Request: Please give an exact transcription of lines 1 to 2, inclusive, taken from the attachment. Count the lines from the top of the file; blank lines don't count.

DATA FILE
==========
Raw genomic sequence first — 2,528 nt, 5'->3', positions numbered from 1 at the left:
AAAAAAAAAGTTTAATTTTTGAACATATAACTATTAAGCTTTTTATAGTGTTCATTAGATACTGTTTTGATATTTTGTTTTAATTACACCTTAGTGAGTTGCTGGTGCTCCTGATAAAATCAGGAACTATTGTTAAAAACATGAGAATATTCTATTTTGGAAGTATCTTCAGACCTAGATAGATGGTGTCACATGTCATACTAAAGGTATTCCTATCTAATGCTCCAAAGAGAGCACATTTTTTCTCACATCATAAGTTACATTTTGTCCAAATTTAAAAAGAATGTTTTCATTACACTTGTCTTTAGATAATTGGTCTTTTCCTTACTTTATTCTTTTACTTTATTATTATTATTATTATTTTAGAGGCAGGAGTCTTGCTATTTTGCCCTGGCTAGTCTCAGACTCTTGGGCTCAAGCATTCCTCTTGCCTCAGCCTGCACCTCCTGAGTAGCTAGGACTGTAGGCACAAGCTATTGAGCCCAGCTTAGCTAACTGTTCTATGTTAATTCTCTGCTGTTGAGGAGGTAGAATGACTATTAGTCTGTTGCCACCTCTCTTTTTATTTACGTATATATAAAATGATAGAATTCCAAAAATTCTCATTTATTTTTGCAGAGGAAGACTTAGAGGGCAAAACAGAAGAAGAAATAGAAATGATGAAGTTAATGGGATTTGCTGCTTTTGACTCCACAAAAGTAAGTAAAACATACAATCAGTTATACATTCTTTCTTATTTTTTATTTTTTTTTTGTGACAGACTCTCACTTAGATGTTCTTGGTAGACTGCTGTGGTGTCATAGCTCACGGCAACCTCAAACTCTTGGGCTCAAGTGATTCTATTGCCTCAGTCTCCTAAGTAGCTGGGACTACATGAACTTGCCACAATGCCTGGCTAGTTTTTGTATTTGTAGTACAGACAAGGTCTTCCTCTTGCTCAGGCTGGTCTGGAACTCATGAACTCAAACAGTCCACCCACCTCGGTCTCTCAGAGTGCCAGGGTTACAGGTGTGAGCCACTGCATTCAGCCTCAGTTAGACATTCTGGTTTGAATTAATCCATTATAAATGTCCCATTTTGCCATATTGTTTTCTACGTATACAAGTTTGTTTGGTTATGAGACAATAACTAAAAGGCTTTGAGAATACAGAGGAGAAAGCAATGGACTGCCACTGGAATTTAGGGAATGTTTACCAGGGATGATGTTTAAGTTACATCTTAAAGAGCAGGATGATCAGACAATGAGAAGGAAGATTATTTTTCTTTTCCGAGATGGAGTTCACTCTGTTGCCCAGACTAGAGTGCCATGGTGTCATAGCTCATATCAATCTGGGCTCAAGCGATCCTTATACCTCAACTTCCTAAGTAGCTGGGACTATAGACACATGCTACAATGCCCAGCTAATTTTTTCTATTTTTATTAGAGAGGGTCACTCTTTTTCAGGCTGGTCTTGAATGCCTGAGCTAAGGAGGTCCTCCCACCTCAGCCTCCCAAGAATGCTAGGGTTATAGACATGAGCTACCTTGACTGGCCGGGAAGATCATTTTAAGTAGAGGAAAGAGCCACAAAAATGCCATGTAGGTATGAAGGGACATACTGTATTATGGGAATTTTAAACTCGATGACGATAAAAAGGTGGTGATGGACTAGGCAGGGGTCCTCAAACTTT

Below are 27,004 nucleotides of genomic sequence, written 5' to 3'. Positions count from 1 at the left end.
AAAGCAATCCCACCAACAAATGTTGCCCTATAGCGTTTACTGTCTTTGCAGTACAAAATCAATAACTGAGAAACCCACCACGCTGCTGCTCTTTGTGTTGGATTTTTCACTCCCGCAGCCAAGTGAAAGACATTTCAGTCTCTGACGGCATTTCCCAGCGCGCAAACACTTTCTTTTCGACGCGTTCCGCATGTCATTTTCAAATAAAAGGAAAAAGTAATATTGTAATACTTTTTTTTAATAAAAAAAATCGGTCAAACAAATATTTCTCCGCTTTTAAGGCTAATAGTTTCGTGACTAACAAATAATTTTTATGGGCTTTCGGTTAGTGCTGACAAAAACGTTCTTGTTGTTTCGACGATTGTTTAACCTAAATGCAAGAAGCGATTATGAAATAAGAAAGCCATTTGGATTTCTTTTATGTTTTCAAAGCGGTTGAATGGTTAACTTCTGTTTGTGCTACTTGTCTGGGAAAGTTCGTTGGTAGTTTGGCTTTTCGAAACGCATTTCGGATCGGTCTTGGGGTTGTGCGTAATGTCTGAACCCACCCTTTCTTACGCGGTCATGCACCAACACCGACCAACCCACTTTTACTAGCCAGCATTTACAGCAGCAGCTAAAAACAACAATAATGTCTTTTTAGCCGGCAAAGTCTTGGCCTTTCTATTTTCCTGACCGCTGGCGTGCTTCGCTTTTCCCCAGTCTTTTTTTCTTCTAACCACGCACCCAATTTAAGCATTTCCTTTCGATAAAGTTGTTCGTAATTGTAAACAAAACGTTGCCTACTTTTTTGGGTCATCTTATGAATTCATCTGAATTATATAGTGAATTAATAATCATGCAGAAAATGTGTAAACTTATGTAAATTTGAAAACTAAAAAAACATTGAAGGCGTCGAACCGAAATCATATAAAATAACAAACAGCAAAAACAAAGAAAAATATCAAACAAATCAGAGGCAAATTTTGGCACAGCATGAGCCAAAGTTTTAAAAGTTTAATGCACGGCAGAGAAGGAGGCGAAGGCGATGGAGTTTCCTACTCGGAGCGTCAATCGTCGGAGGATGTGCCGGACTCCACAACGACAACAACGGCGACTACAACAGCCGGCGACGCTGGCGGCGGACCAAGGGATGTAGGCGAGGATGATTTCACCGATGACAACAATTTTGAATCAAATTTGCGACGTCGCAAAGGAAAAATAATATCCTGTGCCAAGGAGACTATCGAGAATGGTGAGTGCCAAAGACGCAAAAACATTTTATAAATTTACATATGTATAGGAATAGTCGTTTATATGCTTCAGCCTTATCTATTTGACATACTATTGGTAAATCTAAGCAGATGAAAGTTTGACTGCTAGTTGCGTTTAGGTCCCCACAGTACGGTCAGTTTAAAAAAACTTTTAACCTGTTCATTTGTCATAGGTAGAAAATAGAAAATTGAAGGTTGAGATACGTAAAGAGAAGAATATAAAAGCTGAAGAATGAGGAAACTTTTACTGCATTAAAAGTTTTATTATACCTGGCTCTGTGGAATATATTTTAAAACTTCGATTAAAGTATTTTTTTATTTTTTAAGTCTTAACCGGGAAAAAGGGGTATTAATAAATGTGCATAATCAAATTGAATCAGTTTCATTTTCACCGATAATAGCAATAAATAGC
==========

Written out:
Raw genomic sequence first — 2,528 nt, 5'->3', positions numbered from 1 at the left:
AAAAAAAAAGTTTAATTTTTGAACATATAACTATTAAGCTTTTTATAGTGTTCATTAGATACTGTTTTGATATTTTGTTTTAATTACACCTTAGTGAGTTGCTGGTGCTCCTGATAAAATCAGGAACTATTGTTAAAAACATGAGAATATTCTATTTTGGAAGTATCTTCAGACCTAGATAGATGGTGTCACATGTCATACTAAAGGTATTCCTATCTAATGCTCCAAAGAGAGCACATTTTTTCTCACATCATAAGTTACATTTTGTCCAAATTTAAAAAGAATGTTTTCATTACACTTGTCTTTAGATAATTGGTCTTTTCCTTACTTTATTCTTTTACTTTATTATTATTATTATTATTTTAGAGGCAGGAGTCTTGCTATTTTGCCCTGGCTAGTCTCAGACTCTTGGGCTCAAGCATTCCTCTTGCCTCAGCCTGCACCTCCTGAGTAGCTAGGACTGTAGGCACAAGCTATTGAGCCCAGCTTAGCTAACTGTTCTATGTTAATTCTCTGCTGTTGAGGAGGTAGAATGACTATTAGTCTGTTGCCACCTCTCTTTTTATTTACGTATATATAAAATGATAGAATTCCAAAAATTCTCATTTATTTTTGCAGAGGAAGACTTAGAGGGCAAAACAGAAGAAGAAATAGAAATGATGAAGTTAATGGGATTTGCTGCTTTTGACTCCACAAAAGTAAGTAAAACATACAATCAGTTATACATTCTTTCTTATTTTTTATTTTTTTTTTGTGACAGACTCTCACTTAGATGTTCTTGGTAGACTGCTGTGGTGTCATAGCTCACGGCAACCTCAAACTCTTGGGCTCAAGTGATTCTATTGCCTCAGTCTCCTAAGTAGCTGGGACTACATGAACTTGCCACAATGCCTGGCTAGTTTTTGTATTTGTAGTACAGACAAGGTCTTCCTCTTGCTCAGGCTGGTCTGGAACTCATGAACTCAAACAGTCCACCCACCTCGGTCTCTCAGAGTGCCAGGGTTACAGGTGTGAGCCACTGCATTCAGCCTCAGTTAGACATTCTGGTTTGAATTAATCCATTATAAATGTCCCATTTTGCCATATTGTTTTCTACGTATACAAGTTTGTTTGGTTATGAGACAATAACTAAAAGGCTTTGAGAATACAGAGGAGAAAGCAATGGACTGCCACTGGAATTTAGGGAATGTTTACCAGGGATGATGTTTAAGTTACATCTTAAAGAGCAGGATGATCAGACAATGAGAAGGAAGATTATTTTTCTTTTCCGAGATGGAGTTCACTCTGTTGCCCAGACTAGAGTGCCATGGTGTCATAGCTCATATCAATCTGGGCTCAAGCGATCCTTATACCTCAACTTCCTAAGTAGCTGGGACTATAGACACATGCTACAATGCCCAGCTAATTTTTTCTATTTTTATTAGAGAGGGTCACTCTTTTTCAGGCTGGTCTTGAATGCCTGAGCTAAGGAGGTCCTCCCACCTCAGCCTCCCAAGAATGCTAGGGTTATAGACATGAGCTACCTTGACTGGCCGGGAAGATCATTTTAAGTAGAGGAAAGAGCCACAAAAATGCCATGTAGGTATGAAGGGACATACTGTATTATGGGAATTTTAAACTCGATGACGATAAAAAGGTGGTGATGGACTAGGCAGGGGTCCTCAAACTTT